JSB Vol.1 No.4

Journal of Spiritual Bodywork

 Vol. 1, No. 4                                             ISSN 1079-8390                                           December 1995

SPIRITUAL MASSAGE HEALING 

PART 1: IS IT ALTERNATIVE OR COMPLEMENTARY HEALTH CARE?

Albert Schatz

The terms alternative, complementary, primary, and secondary  health care are often defined by doctors, and reflect their bias which is not always the reality that others perceive. This article does not consider the terms primary and secondary  because these terms imply that the so-called primary treatment, which is usually medical, is more important. That is often not the case. Furthermore, if an individual is receiving only one treatment, the terms primary  and secondary  are not applicable. The terms alternative  and complementary  also usually assume that medical treatment is more important than other modalities. This is often not true. There is no agreement, even among doctors, on what complementary and alternative mean. These terms are sometimes used synonymously; at other times they have different meanings. The question in the title assumes that spiritual massage healing is either alternative or complementary. Might it not be alternative in some cases and complementary in others? This raises another question - alternative or complementary to what?

People may choose to be treated by spiritual massage healing alone or in conjunction with secular medical treatment. Spiritual massage healing may be an alternative to medical treatment just as medical treatment may be an alternative to spiritual massage healing. When spiritual massage healing is the only treatment a person is receiving, it is not complementary because it is not adjunctive or supplemental to any other treatment. But there is another important aspect of spiritual massage healing which has to be considered. The terms alternative and complementary  have been applied to secular massage therapy, but are not applicable to spiritual massage healing the same way because of the separtion of church and state.

Until recently, medicine paid little attention to  spiritual healing, and secular massage therapy has ignored the spiritual nature of bodywork. That is precisely why the Church for Spiritual Healing and Health, the Spiritual Massage Healing Ministry, the Journal of Spiritual Bodywork, and the Spiritual Massage Ministry Newsletter were established.1,2 They satisfy the needs of those who are interested in the spiritual nature of bodywork, as distinct from secular massage.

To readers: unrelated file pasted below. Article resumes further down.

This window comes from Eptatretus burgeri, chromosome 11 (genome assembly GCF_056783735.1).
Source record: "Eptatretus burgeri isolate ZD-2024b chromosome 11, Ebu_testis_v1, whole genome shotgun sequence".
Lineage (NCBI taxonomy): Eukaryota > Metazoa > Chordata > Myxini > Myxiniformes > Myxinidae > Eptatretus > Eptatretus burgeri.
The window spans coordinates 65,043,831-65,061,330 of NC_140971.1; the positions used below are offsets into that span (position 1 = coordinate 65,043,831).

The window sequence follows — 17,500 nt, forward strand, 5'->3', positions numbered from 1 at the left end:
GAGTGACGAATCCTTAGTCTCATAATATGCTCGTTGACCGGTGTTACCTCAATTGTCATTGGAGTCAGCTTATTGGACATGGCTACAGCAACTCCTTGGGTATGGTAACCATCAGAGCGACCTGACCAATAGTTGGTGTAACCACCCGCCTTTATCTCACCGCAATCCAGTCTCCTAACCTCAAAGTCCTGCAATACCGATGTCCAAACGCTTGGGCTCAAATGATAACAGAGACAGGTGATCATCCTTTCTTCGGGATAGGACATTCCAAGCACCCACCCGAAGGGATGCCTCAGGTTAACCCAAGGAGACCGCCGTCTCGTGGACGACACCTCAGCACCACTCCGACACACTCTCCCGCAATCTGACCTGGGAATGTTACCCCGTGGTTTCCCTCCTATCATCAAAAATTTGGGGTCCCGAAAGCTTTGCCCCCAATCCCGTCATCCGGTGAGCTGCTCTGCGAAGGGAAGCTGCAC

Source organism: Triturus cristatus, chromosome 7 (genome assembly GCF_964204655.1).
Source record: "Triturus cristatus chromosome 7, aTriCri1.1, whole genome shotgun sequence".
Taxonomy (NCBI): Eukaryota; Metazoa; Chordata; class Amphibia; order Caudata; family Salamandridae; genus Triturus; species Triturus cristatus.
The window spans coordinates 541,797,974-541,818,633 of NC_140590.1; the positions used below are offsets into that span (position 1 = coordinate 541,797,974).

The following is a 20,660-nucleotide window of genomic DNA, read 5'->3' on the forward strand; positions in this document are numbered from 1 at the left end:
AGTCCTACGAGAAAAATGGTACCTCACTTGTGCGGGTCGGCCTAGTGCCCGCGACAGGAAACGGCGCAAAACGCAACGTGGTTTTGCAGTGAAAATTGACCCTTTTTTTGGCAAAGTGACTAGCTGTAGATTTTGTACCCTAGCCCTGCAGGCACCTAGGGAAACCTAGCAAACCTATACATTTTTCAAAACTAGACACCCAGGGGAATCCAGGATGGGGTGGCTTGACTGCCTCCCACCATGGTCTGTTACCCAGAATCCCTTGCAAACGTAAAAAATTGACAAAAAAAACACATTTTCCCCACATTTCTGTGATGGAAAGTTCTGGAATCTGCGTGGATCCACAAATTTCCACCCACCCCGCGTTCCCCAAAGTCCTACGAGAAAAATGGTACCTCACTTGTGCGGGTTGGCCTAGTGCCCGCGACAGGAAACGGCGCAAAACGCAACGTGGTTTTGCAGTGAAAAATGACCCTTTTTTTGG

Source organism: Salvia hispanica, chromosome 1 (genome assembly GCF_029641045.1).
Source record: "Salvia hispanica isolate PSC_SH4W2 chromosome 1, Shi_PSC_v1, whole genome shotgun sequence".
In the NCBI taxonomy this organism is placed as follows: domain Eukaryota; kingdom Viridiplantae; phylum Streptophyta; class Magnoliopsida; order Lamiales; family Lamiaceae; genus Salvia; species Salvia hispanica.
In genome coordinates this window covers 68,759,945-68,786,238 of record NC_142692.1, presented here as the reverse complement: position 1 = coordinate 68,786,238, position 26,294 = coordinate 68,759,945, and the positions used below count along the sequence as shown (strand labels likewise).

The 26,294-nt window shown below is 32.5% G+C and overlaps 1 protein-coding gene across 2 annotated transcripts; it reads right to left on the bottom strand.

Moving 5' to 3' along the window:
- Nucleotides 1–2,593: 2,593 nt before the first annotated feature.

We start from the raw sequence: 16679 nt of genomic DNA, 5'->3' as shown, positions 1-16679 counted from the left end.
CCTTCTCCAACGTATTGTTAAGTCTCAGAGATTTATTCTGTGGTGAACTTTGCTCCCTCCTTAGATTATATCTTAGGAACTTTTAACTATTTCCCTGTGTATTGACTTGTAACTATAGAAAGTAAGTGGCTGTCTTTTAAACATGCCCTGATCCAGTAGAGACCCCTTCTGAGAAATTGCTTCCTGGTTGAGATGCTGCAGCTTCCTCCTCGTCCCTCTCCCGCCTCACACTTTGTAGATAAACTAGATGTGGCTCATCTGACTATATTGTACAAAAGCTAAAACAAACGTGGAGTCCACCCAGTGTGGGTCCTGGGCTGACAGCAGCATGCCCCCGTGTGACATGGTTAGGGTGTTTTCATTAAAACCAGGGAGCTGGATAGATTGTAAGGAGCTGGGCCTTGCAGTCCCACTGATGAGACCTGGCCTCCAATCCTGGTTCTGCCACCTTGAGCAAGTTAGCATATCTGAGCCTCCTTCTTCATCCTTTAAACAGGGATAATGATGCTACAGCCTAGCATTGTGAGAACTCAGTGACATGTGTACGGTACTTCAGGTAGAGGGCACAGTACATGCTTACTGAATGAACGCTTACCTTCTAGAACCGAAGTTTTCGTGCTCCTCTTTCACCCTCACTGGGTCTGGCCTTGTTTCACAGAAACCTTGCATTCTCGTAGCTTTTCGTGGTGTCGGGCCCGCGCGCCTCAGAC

Massage therapy is defined by state massage laws and by the American Massage Therapy Association as a secular symptom-directed, medically-oriented therapy.3 This is obviously not spiritual healing. Secular massage therapy is concerned only with symptoms of medical problems associated with the body, not spiritual matters involving the soul.2 Because of the constitutional separation of church and state, the state can regulate secular massage therapy whether it is alternative or complementary.  But it cannot regulate spiritual massage healing whether it is alternative or complementary.

Spiritual massage healing is a legally unique kind of healing which is very different from secular massage therapy.3 As we shall see, the state cannot even define spiritual healing. If it cannot define spiritual healing, how can it regulate it? The state must have clear-cut definitions of everything it regulates. Otherwise, it will attempt to regulate something that is subject to legal challenge because it is ambiguous; it may be defined in different ways. This is precisely why state massage laws define what they mean by "massage" and "massage therapy."

The term massage in spiritual massage healing has a very different meaning than it has in massage therapy.  In spiritual massage healing, massage is used only because some movements that the spiritual massage healer does may superficially resemble what people generally call massage.2 However, spiritual massage healing and secular massage therapy are very different in philosophy, training and practice.2,3 The basis of spiritual massage healing and other forms of spiritual healing is "In God we trust." The basis of medicine is "In science we trust." The basis of secular symptom-directed, medically-oriented massage therapy is "In state massage laws and the National Certification Examination we trust."